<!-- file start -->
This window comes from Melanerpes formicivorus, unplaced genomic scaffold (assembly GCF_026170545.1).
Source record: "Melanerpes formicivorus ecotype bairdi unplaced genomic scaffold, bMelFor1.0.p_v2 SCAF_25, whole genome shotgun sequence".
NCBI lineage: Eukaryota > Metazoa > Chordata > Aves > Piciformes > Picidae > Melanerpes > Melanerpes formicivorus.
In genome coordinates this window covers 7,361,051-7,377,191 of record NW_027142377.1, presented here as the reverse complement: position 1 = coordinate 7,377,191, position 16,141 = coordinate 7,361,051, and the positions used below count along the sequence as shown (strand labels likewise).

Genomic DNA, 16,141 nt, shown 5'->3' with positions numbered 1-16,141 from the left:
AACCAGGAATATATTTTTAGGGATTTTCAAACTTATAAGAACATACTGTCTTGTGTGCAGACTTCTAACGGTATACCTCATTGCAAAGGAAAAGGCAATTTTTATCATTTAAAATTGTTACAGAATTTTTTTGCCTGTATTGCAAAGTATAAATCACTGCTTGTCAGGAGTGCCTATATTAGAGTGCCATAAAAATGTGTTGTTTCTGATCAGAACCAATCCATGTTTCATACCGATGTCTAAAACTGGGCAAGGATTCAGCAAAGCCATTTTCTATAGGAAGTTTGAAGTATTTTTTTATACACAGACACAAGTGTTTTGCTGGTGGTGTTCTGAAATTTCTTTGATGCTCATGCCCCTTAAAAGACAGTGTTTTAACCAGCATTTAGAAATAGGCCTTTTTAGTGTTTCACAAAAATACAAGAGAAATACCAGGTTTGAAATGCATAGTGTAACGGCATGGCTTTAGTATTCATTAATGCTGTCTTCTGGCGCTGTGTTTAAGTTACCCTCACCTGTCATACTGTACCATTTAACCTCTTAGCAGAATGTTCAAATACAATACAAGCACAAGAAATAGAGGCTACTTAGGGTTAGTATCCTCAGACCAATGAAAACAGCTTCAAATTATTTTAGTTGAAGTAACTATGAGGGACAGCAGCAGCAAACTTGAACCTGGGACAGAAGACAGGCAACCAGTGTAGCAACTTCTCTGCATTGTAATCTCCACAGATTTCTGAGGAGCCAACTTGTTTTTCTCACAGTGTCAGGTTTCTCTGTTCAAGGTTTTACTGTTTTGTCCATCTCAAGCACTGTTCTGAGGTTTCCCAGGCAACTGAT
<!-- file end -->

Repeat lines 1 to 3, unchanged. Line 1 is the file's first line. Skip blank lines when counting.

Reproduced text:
This window comes from Melanerpes formicivorus, unplaced genomic scaffold (assembly GCF_026170545.1).
Source record: "Melanerpes formicivorus ecotype bairdi unplaced genomic scaffold, bMelFor1.0.p_v2 SCAF_25, whole genome shotgun sequence".
NCBI lineage: Eukaryota > Metazoa > Chordata > Aves > Piciformes > Picidae > Melanerpes > Melanerpes formicivorus.